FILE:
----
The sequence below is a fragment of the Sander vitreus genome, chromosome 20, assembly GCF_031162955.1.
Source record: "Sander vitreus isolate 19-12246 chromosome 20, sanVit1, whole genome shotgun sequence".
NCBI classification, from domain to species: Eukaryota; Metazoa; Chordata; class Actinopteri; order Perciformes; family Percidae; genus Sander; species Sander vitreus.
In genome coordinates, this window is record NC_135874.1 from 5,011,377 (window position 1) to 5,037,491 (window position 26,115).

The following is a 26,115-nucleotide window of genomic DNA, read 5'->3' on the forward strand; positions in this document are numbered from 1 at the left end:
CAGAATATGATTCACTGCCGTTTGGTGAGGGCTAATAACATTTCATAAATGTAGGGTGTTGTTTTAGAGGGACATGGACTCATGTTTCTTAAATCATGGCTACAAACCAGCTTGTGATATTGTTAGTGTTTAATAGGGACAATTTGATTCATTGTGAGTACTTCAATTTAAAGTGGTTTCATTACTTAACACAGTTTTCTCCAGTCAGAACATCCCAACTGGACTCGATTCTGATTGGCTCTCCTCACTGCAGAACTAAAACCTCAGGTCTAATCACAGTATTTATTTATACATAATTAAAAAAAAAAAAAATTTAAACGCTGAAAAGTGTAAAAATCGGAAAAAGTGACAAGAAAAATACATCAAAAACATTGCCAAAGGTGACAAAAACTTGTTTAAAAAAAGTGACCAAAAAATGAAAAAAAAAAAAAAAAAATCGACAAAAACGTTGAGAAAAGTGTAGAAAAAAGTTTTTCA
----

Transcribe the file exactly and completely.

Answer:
The sequence below is a fragment of the Sander vitreus genome, chromosome 20, assembly GCF_031162955.1.
Source record: "Sander vitreus isolate 19-12246 chromosome 20, sanVit1, whole genome shotgun sequence".
NCBI classification, from domain to species: Eukaryota; Metazoa; Chordata; class Actinopteri; order Perciformes; family Percidae; genus Sander; species Sander vitreus.
In genome coordinates, this window is record NC_135874.1 from 5,011,377 (window position 1) to 5,037,491 (window position 26,115).

The following is a 26,115-nucleotide window of genomic DNA, read 5'->3' on the forward strand; positions in this document are numbered from 1 at the left end:
CAGAATATGATTCACTGCCGTTTGGTGAGGGCTAATAACATTTCATAAATGTAGGGTGTTGTTTTAGAGGGACATGGACTCATGTTTCTTAAATCATGGCTACAAACCAGCTTGTGATATTGTTAGTGTTTAATAGGGACAATTTGATTCATTGTGAGTACTTCAATTTAAAGTGGTTTCATTACTTAACACAGTTTTCTCCAGTCAGAACATCCCAACTGGACTCGATTCTGATTGGCTCTCCTCACTGCAGAACTAAAACCTCAGGTCTAATCACAGTATTTATTTATACATAATTAAAAAAAAAAAAAATTTAAACGCTGAAAAGTGTAAAAATCGGAAAAAGTGACAAGAAAAATACATCAAAAACATTGCCAAAGGTGACAAAAACTTGTTTAAAAAAAGTGACCAAAAAATGAAAAAAAAAAAAAAAAAATCGACAAAAACGTTGAGAAAAGTGTAGAAAAAAGTTTTTCA